Naomi Speakman, The British Museum, London

 

17.00 – 18.00 Reception

 

 

DAY 2

Sunday 6 July: The British Museum, Stevenson Lecture Theatre

 

9.30 Registration

 

10.00 Introduction Naomi Speakman, Curator of Late Medieval Collections, The British Museum

 

10.15 KeynoteMichele Tomasi, Université de Lausanne
Why the Embriachi?

 

Session One: New Perspectives on Embriachi Carving

10.45 When is a Workshop not a Workshop? Re-considering Embriachi Bone Carving

Glyn Davies, Victoria and Albert Museum, London

11.05 The Embriachi Collection of the Museum of Decorative Arts, Paris

Monique Blanc, Musée des Arts Décoratifs, Paris

 

11.25 Coffee break

 

Session Two: Questions of Iconography

11.55 The Son of Man Crowned in Thorns: Gothic Ivories and the Invention of Tradition in 13th-Century Paris

Emily Guerry, University of Oxford

12.15 A Workshop Reconstructed: Construction and Content

Sarah Guérin, Université de Montréal

12.35 Twin Plaques from the State Hermitage Museum and Budapest Museum of Applied Arts: an Iconographical Study

Marta J. Kryzhanovskaia, The State Hermitage Museum, Saint Petersburg

 

12.55 – 14.00 Lunch

 

Session Three: Relationships with Other Media

14.00 The Use of Gothic Ivories as a Basis for the Iconography of the Tomb of Lady Inês de Castro (Alcobaça Monastery – ca. 1358 -1362)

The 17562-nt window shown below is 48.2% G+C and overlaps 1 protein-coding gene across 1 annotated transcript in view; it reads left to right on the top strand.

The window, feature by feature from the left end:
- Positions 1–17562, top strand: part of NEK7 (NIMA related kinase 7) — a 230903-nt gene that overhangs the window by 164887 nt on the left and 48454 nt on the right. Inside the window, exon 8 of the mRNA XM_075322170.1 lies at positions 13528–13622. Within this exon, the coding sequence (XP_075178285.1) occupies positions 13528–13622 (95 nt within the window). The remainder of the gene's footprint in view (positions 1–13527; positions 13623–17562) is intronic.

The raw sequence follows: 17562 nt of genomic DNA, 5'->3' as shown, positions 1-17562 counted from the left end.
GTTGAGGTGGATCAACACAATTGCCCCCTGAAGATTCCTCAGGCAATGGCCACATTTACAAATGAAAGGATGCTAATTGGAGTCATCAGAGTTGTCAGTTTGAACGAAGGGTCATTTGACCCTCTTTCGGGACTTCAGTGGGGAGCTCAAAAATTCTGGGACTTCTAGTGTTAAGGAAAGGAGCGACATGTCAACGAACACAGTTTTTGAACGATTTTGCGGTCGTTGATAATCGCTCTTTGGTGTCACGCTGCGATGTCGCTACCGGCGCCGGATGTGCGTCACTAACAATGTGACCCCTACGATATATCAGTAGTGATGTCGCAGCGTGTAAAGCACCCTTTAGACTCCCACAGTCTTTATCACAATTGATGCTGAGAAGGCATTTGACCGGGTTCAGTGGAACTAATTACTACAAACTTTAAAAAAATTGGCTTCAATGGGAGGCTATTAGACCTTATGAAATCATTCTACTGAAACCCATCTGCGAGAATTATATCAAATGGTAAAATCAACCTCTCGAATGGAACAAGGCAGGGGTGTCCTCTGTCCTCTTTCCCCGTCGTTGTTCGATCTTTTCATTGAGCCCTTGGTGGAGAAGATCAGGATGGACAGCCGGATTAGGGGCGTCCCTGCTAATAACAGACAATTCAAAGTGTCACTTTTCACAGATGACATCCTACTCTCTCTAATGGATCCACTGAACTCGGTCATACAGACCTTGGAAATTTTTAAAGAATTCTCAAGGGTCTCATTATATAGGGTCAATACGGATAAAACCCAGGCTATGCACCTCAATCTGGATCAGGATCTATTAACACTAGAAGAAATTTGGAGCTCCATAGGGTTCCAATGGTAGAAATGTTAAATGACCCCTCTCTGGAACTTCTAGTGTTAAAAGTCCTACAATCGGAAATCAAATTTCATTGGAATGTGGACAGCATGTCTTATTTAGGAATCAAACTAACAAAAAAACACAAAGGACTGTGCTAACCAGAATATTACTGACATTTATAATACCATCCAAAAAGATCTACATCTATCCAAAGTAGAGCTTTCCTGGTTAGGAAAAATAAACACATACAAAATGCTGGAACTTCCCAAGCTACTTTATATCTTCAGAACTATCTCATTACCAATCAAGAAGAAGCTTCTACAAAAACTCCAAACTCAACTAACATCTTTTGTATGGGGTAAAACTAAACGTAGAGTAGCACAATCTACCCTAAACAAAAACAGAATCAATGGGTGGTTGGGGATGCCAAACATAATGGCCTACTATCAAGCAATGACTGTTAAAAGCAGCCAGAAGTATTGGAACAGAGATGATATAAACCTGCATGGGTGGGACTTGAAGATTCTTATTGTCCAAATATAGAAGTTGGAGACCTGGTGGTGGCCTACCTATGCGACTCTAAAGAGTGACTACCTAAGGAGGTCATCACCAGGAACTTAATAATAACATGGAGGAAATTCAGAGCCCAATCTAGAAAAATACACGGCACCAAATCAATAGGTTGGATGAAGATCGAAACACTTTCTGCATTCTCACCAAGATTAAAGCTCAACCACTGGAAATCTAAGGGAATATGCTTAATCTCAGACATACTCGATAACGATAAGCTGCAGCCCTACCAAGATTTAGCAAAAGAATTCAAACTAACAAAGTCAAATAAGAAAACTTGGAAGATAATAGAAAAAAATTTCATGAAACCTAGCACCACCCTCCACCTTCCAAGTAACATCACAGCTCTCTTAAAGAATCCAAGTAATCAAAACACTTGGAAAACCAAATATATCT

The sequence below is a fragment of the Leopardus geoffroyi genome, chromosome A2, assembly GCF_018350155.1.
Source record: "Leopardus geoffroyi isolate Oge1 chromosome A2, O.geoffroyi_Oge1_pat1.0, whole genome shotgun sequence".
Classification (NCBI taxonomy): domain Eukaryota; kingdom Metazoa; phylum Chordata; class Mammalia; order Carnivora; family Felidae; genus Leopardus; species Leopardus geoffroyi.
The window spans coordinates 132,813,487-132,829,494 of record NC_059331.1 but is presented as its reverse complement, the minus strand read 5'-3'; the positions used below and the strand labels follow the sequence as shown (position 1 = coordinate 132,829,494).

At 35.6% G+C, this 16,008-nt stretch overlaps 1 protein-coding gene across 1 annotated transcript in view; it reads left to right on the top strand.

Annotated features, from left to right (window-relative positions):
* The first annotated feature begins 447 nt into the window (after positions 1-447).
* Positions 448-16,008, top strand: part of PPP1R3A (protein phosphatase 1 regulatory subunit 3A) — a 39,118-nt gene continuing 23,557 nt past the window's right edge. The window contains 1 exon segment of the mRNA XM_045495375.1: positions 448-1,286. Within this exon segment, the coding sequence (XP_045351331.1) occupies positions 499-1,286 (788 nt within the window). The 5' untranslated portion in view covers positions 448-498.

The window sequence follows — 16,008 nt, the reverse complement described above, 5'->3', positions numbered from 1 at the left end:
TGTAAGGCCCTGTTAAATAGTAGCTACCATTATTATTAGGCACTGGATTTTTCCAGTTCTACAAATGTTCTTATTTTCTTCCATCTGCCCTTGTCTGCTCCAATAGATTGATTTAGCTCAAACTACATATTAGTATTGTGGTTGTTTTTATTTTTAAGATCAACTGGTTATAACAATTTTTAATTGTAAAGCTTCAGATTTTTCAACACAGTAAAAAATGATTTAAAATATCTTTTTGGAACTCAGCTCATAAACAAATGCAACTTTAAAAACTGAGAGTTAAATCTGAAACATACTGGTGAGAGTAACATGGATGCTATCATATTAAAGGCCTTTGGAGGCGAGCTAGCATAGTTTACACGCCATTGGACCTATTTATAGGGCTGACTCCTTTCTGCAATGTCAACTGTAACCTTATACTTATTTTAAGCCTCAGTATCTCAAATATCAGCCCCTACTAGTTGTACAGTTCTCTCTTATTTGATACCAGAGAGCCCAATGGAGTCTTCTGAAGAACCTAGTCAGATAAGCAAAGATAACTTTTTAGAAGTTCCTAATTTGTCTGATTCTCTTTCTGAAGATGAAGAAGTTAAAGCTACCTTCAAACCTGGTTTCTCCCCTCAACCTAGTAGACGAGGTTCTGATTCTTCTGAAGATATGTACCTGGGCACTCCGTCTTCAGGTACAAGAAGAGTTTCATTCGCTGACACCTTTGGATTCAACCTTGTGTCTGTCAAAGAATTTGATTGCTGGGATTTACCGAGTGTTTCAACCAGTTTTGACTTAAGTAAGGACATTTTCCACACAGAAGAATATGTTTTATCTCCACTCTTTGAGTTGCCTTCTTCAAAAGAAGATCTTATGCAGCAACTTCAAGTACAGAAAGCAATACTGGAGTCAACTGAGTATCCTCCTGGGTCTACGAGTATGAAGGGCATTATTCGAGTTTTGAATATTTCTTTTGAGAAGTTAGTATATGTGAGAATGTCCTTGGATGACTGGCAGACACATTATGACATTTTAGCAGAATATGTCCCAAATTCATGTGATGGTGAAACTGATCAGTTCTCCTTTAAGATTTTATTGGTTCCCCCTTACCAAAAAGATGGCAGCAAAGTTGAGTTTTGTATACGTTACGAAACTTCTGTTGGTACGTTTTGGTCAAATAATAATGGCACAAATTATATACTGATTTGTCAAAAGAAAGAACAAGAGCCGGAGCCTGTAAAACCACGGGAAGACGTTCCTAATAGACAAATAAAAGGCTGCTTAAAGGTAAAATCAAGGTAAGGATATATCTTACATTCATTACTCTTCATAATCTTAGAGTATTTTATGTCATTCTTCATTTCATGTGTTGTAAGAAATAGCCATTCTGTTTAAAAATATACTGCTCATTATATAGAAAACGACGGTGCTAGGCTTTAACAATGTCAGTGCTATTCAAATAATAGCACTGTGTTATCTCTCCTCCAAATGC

Carla Varela Fernandes, Fundação para a Ciência e a Tecnologia, Lisbon

14.20 Christ Crucified Between Two Thieves in the Wallace Collection London

Geoffrey Rampton, Independent Scholar, London

14.40 Ivory, Parchment, Paper: Ivory Sculpture and the Arts of the Book, 14th-16th Century

Catherine Yvard, The Courtauld Institute of Art, London

 

15.00 Refreshments

 

Session Four: Collectors and Ivories, 19th– 20th Centuries

15.30 ‘Collected with Love and Care’: Gothic Ivory in the Neutelings Collection of Medieval Sculpture

Lars Hendrikman, Bonnefantenmuseum, Maastricht

15.50 Paul Thoby, MD.: a Constant Collector

Camille Broucke, Musée Dobrée, Nantes

16.10 De Aves Venando in Eburibus: Two 19th– or 20th-century Ivories Acquired by Sir William Burrell

Anisha Birk, The British Museum, London and Robert Gibbs, University of Glasgow

 

16.30 – 16.45 Concluding remarks

Tickets will be available here soon:

http://www.courtauld.ac.uk/researchforum/events/2013/summer/jul05_GothicIvoriesConference.shtml